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Shared values, not doomsday narratives, are key to meaningful climate conversations

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A protester is seen during a climate change demonstration in Los Angeles on May 24.

The most important thing you can do to fight climate change is to talk about it, according to one of the nation’s top climate scientists, but these kinds of conversations can be a minefield of distrust, indifference and resistance.

Often, scientific facts alone aren’t enough to change hearts and minds or inspire collective climate action.

What’s the best approach to meaningful dialogue about the changing planet? How do science, faith and human psychology factor into the equation? How important is it to identify shared values? Is an optimistic outlook more helpful than a doomsday narrative?

In her new book, “one of the nation's most effective communicators on climate change” gives readers the necessary tools to start productively talking about the warming world, and the role and responsibility of humanity to do something about it.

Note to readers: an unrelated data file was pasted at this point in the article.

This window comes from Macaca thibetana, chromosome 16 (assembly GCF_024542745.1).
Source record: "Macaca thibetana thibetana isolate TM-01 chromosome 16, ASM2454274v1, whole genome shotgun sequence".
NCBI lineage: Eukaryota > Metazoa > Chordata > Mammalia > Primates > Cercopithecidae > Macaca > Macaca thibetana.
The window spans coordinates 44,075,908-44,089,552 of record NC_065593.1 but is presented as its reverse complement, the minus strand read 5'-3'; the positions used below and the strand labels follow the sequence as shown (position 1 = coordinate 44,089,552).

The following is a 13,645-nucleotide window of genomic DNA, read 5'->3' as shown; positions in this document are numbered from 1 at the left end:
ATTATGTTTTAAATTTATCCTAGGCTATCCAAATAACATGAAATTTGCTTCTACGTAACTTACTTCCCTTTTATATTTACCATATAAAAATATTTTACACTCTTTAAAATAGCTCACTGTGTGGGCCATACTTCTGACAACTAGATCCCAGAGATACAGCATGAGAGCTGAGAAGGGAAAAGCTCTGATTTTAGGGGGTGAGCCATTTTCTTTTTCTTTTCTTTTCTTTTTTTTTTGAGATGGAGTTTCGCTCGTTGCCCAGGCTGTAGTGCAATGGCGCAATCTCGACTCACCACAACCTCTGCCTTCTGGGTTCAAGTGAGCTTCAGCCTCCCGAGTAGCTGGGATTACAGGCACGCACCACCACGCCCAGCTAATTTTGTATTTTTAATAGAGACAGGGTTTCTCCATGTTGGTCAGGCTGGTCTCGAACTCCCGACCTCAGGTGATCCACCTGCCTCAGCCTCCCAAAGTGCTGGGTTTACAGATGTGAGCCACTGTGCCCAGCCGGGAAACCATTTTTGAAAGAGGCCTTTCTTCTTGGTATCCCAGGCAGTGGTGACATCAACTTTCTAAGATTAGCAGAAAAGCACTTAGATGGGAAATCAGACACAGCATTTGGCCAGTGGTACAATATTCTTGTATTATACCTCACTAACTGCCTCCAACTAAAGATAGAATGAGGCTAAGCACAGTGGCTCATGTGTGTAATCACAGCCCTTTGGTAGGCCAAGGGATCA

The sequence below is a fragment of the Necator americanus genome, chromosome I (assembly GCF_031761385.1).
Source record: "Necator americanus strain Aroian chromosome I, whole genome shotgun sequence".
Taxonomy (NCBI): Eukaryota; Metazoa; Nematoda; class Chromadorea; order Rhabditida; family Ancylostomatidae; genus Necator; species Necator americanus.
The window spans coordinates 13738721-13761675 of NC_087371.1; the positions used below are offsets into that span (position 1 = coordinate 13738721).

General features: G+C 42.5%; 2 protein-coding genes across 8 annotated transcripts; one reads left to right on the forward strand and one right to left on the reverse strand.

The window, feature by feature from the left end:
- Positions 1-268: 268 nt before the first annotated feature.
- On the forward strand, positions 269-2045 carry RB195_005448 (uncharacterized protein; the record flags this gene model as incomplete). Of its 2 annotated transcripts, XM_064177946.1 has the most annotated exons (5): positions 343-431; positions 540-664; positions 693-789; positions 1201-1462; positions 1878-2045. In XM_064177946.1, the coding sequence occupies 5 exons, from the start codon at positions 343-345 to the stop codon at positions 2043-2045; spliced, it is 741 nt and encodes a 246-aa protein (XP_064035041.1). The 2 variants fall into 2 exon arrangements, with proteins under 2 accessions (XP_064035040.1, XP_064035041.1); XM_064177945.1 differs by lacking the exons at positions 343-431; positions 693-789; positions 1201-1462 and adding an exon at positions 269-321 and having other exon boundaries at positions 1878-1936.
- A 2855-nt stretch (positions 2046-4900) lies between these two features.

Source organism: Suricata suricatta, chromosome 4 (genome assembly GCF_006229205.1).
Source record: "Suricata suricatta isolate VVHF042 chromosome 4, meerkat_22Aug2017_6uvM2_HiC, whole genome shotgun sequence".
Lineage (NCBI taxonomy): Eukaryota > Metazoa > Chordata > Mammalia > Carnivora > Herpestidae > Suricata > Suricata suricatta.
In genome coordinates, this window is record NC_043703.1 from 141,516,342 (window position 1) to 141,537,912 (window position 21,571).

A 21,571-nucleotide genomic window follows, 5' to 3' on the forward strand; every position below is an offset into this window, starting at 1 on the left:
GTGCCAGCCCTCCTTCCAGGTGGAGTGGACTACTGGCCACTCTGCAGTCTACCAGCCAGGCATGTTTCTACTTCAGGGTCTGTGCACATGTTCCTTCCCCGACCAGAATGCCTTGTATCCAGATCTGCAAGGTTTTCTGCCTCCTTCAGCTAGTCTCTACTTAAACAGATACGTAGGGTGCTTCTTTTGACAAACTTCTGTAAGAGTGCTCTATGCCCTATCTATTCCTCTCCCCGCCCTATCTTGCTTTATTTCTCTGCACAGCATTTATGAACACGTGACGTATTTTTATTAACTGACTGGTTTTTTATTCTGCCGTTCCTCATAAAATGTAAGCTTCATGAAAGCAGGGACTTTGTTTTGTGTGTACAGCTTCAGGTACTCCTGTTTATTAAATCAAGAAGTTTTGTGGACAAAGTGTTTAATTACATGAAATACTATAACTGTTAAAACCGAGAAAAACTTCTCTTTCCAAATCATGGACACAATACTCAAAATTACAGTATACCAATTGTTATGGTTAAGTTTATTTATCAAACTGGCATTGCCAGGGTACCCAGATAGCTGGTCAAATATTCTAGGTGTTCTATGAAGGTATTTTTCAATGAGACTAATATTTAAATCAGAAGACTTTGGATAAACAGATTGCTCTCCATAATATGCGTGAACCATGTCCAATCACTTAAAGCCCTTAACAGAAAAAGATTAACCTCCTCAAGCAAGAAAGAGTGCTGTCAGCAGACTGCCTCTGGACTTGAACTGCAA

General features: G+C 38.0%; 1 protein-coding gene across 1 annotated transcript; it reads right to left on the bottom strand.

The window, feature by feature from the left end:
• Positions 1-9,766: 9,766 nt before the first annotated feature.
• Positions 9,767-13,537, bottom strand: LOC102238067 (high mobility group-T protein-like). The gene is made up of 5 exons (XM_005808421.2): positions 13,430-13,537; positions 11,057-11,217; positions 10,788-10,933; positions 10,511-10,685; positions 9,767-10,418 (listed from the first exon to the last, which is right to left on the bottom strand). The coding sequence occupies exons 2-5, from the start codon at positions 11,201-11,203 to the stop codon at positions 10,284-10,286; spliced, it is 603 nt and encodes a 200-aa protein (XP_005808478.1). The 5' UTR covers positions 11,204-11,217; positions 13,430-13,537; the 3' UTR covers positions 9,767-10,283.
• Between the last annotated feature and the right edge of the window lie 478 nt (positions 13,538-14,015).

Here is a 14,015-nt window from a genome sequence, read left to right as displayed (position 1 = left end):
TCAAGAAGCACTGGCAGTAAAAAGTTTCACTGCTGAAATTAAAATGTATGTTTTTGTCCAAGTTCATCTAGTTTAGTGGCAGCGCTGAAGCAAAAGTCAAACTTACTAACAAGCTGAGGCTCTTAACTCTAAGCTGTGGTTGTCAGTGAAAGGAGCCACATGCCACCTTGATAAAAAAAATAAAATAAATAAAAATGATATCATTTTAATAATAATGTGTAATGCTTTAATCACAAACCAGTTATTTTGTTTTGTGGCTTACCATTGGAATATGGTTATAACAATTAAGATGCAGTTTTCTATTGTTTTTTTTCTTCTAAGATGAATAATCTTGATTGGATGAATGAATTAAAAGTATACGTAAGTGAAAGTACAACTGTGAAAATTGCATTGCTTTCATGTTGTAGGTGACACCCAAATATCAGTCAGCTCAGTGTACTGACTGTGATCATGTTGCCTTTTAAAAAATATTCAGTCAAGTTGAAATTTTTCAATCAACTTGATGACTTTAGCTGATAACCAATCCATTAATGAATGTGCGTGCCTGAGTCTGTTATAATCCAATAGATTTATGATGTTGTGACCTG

Guest: Katharine Hayhoe, Ph.D., chief scientist for The Nature Conservancy, Endowed Professor in Public Policy and Public Law and Paul W. Horn Distinguished Professor at Texas Tech University and author of the new book "Saving Us: A Climate Scientist's Case for Hope and Healing in a Divided World"

"The Source" is a live call-in program airing Mondays through Thursdays from 12-1 p.m. Leave a message before the program at (210) 615-8982. During the live show, call 833-877-8255, email thesource@tpr.org or tweet @TPRSource.

*This interview was recorded on Wednesday, December 8.

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